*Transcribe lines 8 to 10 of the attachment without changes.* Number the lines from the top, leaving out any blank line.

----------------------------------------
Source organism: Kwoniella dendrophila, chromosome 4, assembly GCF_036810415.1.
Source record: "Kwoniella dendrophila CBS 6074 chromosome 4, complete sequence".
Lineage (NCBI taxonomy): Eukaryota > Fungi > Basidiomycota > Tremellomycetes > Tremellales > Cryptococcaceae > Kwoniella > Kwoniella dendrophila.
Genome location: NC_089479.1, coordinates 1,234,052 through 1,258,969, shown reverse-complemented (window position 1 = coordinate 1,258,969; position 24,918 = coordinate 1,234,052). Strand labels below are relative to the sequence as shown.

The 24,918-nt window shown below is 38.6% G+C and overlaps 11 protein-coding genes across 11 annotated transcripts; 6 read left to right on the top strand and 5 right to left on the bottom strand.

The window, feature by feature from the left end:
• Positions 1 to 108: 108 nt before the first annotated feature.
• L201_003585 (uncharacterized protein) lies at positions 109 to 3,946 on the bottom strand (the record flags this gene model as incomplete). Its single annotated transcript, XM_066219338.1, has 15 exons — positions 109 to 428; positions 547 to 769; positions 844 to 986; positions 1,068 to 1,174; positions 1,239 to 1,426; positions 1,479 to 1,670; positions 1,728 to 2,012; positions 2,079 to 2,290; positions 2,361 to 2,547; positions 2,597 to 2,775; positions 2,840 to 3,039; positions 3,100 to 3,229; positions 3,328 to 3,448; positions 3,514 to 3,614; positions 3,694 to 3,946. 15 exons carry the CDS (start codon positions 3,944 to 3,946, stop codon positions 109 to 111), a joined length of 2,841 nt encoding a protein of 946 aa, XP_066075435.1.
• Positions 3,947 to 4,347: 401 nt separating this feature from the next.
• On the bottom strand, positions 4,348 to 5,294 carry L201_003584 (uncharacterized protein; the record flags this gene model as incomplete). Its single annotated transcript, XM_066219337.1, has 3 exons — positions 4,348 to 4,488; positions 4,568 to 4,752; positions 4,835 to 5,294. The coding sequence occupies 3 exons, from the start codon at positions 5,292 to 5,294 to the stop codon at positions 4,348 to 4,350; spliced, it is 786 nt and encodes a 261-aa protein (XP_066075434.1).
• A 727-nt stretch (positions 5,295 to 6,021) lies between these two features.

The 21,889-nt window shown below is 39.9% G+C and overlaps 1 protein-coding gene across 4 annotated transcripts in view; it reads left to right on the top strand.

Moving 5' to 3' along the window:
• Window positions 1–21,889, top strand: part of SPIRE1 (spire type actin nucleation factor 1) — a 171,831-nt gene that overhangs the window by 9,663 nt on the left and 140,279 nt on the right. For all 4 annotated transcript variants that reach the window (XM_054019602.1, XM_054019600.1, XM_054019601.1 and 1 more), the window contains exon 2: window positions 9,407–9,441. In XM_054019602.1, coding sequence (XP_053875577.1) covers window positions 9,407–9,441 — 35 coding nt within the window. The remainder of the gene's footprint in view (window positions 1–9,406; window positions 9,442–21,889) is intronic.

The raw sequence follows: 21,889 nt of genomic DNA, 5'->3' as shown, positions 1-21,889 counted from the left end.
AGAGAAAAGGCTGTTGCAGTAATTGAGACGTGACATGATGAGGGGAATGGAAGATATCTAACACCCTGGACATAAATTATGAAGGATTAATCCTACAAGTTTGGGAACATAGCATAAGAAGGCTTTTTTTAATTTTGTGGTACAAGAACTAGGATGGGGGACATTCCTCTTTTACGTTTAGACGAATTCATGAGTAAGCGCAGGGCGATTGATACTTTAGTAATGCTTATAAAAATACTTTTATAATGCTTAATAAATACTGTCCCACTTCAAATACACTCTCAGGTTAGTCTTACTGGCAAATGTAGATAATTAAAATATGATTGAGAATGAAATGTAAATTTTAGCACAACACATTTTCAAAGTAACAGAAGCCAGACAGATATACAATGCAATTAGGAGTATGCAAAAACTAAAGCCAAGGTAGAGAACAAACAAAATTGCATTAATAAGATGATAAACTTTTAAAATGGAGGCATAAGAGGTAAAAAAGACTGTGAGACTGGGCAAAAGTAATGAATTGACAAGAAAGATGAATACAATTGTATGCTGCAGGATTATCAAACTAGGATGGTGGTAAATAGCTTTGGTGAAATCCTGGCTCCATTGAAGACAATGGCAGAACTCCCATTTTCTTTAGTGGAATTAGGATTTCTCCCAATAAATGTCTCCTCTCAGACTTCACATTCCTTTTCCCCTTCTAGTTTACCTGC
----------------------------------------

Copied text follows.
• L201_003585 (uncharacterized protein) lies at positions 109 to 3,946 on the bottom strand (the record flags this gene model as incomplete). Its single annotated transcript, XM_066219338.1, has 15 exons — positions 109 to 428; positions 547 to 769; positions 844 to 986; positions 1,068 to 1,174; positions 1,239 to 1,426; positions 1,479 to 1,670; positions 1,728 to 2,012; positions 2,079 to 2,290; positions 2,361 to 2,547; positions 2,597 to 2,775; positions 2,840 to 3,039; positions 3,100 to 3,229; positions 3,328 to 3,448; positions 3,514 to 3,614; positions 3,694 to 3,946. 15 exons carry the CDS (start codon positions 3,944 to 3,946, stop codon positions 109 to 111), a joined length of 2,841 nt encoding a protein of 946 aa, XP_066075435.1.
• Positions 3,947 to 4,347: 401 nt separating this feature from the next.
• On the bottom strand, positions 4,348 to 5,294 carry L201_003584 (uncharacterized protein; the record flags this gene model as incomplete). Its single annotated transcript, XM_066219337.1, has 3 exons — positions 4,348 to 4,488; positions 4,568 to 4,752; positions 4,835 to 5,294. The coding sequence occupies 3 exons, from the start codon at positions 5,292 to 5,294 to the stop codon at positions 4,348 to 4,350; spliced, it is 786 nt and encodes a 261-aa protein (XP_066075434.1).